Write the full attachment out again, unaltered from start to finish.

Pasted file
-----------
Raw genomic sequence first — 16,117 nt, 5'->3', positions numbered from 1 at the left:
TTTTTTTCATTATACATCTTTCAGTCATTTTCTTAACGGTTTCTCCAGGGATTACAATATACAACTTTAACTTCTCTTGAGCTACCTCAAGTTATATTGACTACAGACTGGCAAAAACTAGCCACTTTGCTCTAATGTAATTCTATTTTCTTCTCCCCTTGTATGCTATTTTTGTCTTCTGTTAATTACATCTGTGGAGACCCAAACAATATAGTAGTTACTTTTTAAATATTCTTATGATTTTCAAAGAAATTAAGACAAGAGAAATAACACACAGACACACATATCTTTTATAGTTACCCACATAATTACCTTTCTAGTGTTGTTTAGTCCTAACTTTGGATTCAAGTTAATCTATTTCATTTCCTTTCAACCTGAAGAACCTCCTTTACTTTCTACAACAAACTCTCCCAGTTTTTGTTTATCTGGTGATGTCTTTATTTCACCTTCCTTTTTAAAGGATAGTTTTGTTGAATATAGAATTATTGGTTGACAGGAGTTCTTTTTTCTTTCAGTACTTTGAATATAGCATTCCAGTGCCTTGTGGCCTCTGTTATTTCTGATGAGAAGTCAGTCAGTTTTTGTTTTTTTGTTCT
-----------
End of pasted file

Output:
Raw genomic sequence first — 16,117 nt, 5'->3', positions numbered from 1 at the left:
TTTTTTTCATTATACATCTTTCAGTCATTTTCTTAACGGTTTCTCCAGGGATTACAATATACAACTTTAACTTCTCTTGAGCTACCTCAAGTTATATTGACTACAGACTGGCAAAAACTAGCCACTTTGCTCTAATGTAATTCTATTTTCTTCTCCCCTTGTATGCTATTTTTGTCTTCTGTTAATTACATCTGTGGAGACCCAAACAATATAGTAGTTACTTTTTAAATATTCTTATGATTTTCAAAGAAATTAAGACAAGAGAAATAACACACAGACACACATATCTTTTATAGTTACCCACATAATTACCTTTCTAGTGTTGTTTAGTCCTAACTTTGGATTCAAGTTAATCTATTTCATTTCCTTTCAACCTGAAGAACCTCCTTTACTTTCTACAACAAACTCTCCCAGTTTTTGTTTATCTGGTGATGTCTTTATTTCACCTTCCTTTTTAAAGGATAGTTTTGTTGAATATAGAATTATTGGTTGACAGGAGTTCTTTTTTCTTTCAGTACTTTGAATATAGCATTCCAGTGCCTTGTGGCCTCTGTTATTTCTGATGAGAAGTCAGTCAGTTTTTGTTTTTTTGTTCT